>> i agree with you. and i don't think there's anybody that would disagree with you. and the congresswoman is right, the devil is in the details, but it seems like what the senate -- the bipartisan group of senators put out today does have some real teeth in it. what the president has put out previously also has some real teeth in it. let's not forget that the president has made historic increases in border security . that net migration with mexico right now is basically zero. and, you know, let's remember all the criticism that he got over the last couple of years on the increase in the number of deportations. so everybody understands that this bill has to have balance, that as the congresswoman said, once you start tinkering with one part, you have to look at everything altogether and it all works together.
>> that sounds like -- people that believe in border protection, who believe you can stop somebody from coming in this country by higher towers or more drones or more people working there i think are right wingers or idiots. if you want to work and you're looking for a job, you're going to come to america, congresswoman. you're going to come in here and find a way in whether you have to take a boat, an airplane or swim or whatever you have to do, you're going to get here. my question is are we going to have a work permit situation that's truly in force so there will be no incentive to do that? because you can't work in the united states unless you're here legally. if we ever have a system like that, we won't be having this debate 20 or po years from now all over again. your thoughts. because we never stop talking about it.
>> well, if you let me get a word in edgewise, i will tell you --
>> you got all the time in the world to answer my question. do you have confidence this bill will work?
>> i am confident because part of the discussion that's been going on with the house group that's been working on this issue as well as the senate group has been a stronger e verify system and now e verify has not been a perfect system. there are some problems with that, but strengthening that system will also allow employers to verify whether workers in this country are here legally or not and that's a key part of enforcement as well. and i think, you know, ten years down the line, 20 years down the line possibly because our birth rate has fallen dramatically, the birth rate in mexico has fallen dramatically, we're going to need workers from have a much different immigration debate in the future as there is this demand for workers, and perhaps we won't view immigrants so hostilely when he actually need them here contributing to our economy. so i'm confident that with this sort of renewed effort on both sides of the aisle to work out something that is doable, that will have the proper enforcement mechanisms but the proper pathway for people to come in out of the shadows and be fully participating members of our society, i'm very confident that we can get there. i really for the first time in the ten years that i have served in congress, really see this as a very real possibility.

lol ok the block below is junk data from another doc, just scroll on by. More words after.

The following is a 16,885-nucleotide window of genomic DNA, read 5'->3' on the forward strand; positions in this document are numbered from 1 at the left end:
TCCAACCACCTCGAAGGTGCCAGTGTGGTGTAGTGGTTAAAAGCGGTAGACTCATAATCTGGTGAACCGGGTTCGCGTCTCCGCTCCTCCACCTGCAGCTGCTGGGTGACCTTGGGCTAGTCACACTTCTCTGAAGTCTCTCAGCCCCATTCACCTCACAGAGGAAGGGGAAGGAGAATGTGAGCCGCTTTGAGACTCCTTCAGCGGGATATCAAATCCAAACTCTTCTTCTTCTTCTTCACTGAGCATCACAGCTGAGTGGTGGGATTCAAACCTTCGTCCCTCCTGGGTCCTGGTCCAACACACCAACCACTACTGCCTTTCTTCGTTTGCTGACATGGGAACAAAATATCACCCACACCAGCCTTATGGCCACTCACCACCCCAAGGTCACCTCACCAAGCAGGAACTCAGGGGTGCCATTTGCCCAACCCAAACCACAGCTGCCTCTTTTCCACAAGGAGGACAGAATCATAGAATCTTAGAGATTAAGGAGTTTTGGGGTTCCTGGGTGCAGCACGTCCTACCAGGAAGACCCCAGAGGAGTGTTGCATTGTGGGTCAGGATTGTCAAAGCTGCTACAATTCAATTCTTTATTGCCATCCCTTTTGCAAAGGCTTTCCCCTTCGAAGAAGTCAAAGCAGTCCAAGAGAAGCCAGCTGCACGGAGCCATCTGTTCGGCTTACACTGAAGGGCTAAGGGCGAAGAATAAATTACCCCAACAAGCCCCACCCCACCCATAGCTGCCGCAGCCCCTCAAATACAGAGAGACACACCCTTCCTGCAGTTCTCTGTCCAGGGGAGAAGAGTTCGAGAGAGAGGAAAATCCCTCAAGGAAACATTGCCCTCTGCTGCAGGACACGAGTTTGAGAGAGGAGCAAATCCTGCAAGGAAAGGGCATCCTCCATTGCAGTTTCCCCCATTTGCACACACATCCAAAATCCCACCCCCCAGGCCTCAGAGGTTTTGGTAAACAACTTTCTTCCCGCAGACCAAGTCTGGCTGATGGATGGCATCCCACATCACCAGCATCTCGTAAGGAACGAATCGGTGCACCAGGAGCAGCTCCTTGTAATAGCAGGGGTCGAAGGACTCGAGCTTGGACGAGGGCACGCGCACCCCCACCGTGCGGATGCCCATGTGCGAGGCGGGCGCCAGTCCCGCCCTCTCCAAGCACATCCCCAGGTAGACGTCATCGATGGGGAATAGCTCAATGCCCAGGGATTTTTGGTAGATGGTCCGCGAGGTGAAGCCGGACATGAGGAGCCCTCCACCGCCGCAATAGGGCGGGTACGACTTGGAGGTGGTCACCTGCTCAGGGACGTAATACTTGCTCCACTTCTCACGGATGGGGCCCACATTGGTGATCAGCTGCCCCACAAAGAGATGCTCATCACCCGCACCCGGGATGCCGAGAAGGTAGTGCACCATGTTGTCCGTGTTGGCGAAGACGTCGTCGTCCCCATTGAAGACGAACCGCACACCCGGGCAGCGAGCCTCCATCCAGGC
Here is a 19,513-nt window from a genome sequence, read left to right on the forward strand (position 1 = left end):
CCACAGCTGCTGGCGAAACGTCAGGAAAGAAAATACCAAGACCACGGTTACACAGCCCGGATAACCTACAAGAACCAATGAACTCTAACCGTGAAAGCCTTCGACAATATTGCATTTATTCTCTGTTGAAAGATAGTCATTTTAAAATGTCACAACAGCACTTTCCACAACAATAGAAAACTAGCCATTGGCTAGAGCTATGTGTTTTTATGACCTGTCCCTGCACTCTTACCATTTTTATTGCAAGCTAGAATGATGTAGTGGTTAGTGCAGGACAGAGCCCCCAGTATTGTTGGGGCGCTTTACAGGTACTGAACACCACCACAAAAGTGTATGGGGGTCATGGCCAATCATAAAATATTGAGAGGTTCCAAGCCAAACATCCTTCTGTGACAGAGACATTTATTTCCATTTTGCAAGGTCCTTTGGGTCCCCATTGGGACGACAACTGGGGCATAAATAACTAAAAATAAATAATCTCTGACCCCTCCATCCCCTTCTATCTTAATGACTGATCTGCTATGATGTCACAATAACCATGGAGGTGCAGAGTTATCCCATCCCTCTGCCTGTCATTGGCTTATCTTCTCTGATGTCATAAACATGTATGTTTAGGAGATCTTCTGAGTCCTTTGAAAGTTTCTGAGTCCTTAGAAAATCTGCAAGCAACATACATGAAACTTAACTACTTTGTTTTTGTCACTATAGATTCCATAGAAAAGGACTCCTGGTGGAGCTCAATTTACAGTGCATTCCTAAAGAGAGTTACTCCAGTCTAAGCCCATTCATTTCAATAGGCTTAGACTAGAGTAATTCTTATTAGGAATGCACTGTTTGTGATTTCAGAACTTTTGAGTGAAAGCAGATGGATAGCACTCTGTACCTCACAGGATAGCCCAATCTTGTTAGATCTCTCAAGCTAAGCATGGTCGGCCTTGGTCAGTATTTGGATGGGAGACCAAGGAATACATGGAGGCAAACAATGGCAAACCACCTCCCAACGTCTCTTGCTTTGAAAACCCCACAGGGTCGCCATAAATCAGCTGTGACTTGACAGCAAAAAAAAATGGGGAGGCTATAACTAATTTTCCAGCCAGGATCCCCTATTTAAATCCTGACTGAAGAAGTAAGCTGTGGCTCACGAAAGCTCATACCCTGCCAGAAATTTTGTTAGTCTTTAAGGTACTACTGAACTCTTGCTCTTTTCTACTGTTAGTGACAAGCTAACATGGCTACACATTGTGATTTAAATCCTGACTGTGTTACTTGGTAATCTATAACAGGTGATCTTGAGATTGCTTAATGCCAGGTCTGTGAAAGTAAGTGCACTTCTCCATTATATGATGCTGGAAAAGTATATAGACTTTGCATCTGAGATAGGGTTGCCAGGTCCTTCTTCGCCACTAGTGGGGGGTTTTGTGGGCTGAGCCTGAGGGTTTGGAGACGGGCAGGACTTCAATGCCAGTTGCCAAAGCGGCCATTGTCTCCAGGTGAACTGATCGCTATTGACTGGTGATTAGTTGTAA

>> yeah. my concern is i agree with everything you said in terms of economics and social issues, fine. my concern is a government that cannot enforce its laws begins to crumble and our failure to have an honest, open, progressive immigration policy has been a disaster and it's not good for the future of our government that it can't do the job of enforcing its own borders which is essential to any country on this planet. stephanie , last thought. are we going to do this this time?
>> well, chris, we have to try. i think there's a reason why we're talking about immigration reform , because the current system isn't working. i think we've done what we can under existing authority in terms of increasing border security , increasing enforcement, holding employers accountable for these workers that are coming in and overstaying their visas. and, look, we have to try. we have to try comprehensive immigration reform to finally fix the problem. business community wants it, the labor community wants it, now a bipartisan group in the senate wants it. so we've got to try to get it done.
>> okay. my answer is i don't believe any of those groups want it. i don't think business wants it --
>> you're such a pessimist this evening.
>> they want cheap, free labor. democrats want support by not offending anybody in the latino community. nobody really wants to get this done. i think john mccain does because he'd like to get re-elected again. anyway, thank you u.s. congress won linda sanchez and steph ghi cutter.
>>> up next, how did joe biden celebrate the inaugural? not well. he got licked again on "saturday night live." he's getting laid by jason sade